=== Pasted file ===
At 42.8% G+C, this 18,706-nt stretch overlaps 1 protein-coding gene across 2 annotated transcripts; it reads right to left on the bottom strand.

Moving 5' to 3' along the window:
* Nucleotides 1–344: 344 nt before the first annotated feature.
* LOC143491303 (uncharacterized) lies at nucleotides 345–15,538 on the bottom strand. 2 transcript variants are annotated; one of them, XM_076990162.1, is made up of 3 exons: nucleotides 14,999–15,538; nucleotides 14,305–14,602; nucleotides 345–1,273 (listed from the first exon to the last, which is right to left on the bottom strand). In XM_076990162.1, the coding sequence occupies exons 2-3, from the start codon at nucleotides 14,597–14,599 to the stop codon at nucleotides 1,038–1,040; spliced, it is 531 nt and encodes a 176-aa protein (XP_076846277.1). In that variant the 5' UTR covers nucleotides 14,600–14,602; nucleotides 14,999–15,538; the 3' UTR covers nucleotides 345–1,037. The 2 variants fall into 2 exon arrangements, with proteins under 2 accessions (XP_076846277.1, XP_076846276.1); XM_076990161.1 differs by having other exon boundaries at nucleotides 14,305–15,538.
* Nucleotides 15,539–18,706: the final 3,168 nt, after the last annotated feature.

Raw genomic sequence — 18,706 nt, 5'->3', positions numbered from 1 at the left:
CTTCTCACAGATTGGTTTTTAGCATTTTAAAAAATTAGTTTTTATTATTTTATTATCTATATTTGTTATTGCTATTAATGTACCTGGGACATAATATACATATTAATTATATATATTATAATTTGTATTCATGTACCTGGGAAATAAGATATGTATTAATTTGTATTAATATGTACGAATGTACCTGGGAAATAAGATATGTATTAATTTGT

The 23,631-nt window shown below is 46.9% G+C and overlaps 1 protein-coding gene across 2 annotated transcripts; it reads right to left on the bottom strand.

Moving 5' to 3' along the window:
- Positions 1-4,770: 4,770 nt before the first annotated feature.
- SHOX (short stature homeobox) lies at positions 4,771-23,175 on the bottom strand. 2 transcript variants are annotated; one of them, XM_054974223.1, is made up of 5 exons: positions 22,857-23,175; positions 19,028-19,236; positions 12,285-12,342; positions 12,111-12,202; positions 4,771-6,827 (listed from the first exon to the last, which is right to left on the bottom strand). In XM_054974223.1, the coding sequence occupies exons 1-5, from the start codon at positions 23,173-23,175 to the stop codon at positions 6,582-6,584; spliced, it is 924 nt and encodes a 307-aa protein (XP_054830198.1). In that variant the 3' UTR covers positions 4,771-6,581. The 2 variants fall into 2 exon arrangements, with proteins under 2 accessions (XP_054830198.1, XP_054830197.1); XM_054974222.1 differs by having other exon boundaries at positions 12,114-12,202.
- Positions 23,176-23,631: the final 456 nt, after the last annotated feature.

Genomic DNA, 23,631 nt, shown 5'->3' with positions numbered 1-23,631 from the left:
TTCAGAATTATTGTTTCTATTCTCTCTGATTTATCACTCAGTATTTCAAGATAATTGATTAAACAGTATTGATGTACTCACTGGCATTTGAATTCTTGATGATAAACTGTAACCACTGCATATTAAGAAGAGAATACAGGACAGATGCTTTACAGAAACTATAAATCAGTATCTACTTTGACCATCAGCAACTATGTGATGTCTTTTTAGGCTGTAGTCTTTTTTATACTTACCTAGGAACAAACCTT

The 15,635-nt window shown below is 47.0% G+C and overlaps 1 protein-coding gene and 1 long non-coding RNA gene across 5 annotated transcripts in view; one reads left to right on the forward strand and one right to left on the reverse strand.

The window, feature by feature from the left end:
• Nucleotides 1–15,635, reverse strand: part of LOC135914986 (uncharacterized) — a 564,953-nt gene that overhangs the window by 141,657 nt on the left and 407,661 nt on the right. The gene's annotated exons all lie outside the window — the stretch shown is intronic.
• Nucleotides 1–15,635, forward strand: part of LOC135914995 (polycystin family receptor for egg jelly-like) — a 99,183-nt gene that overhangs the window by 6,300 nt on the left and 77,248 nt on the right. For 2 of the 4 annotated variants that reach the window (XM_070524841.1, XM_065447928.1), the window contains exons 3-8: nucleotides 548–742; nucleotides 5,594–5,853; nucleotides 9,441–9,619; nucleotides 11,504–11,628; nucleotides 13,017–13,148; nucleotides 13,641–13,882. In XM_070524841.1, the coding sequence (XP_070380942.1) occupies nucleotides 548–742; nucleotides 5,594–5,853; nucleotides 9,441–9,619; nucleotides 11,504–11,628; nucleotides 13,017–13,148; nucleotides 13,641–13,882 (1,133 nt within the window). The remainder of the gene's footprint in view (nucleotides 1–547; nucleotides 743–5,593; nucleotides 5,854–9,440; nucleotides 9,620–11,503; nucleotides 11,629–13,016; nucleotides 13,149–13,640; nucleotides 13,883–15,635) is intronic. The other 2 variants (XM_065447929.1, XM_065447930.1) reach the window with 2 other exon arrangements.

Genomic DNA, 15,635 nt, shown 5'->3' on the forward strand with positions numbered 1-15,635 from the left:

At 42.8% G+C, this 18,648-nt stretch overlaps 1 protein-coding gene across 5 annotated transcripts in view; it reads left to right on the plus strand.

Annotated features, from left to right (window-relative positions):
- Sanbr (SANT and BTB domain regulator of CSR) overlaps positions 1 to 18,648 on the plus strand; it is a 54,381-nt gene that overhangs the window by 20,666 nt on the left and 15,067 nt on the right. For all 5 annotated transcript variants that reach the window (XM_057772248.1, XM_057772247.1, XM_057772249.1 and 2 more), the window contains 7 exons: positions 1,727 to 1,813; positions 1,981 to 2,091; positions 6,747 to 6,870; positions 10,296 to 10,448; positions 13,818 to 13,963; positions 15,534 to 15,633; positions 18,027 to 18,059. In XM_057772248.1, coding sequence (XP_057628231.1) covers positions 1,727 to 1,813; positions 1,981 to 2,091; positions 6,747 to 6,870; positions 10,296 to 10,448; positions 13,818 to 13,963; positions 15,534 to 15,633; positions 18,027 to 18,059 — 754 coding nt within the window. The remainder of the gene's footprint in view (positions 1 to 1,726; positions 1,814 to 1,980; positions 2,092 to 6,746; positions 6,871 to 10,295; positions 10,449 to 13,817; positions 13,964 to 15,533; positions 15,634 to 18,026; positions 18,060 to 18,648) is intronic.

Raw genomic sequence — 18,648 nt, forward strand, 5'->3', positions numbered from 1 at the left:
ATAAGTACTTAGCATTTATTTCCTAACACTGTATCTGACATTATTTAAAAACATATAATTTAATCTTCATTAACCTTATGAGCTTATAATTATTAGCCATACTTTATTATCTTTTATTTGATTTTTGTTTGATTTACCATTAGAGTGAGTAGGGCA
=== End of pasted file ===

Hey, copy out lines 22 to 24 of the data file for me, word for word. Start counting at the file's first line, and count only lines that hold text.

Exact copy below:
- Sanbr (SANT and BTB domain regulator of CSR) overlaps positions 1 to 18,648 on the plus strand; it is a 54,381-nt gene that overhangs the window by 20,666 nt on the left and 15,067 nt on the right. For all 5 annotated transcript variants that reach the window (XM_057772248.1, XM_057772247.1, XM_057772249.1 and 2 more), the window contains 7 exons: positions 1,727 to 1,813; positions 1,981 to 2,091; positions 6,747 to 6,870; positions 10,296 to 10,448; positions 13,818 to 13,963; positions 15,534 to 15,633; positions 18,027 to 18,059. In XM_057772248.1, coding sequence (XP_057628231.1) covers positions 1,727 to 1,813; positions 1,981 to 2,091; positions 6,747 to 6,870; positions 10,296 to 10,448; positions 13,818 to 13,963; positions 15,534 to 15,633; positions 18,027 to 18,059 — 754 coding nt within the window. The remainder of the gene's footprint in view (positions 1 to 1,726; positions 1,814 to 1,980; positions 2,092 to 6,746; positions 6,871 to 10,295; positions 10,449 to 13,817; positions 13,964 to 15,533; positions 15,634 to 18,026; positions 18,060 to 18,648) is intronic.

Raw genomic sequence — 18,648 nt, forward strand, 5'->3', positions numbered from 1 at the left:
ATAAGTACTTAGCATTTATTTCCTAACACTGTATCTGACATTATTTAAAAACATATAATTTAATCTTCATTAACCTTATGAGCTTATAATTATTAGCCATACTTTATTATCTTTTATTTGATTTTTGTTTGATTTACCATTAGAGTGAGTAGGGCA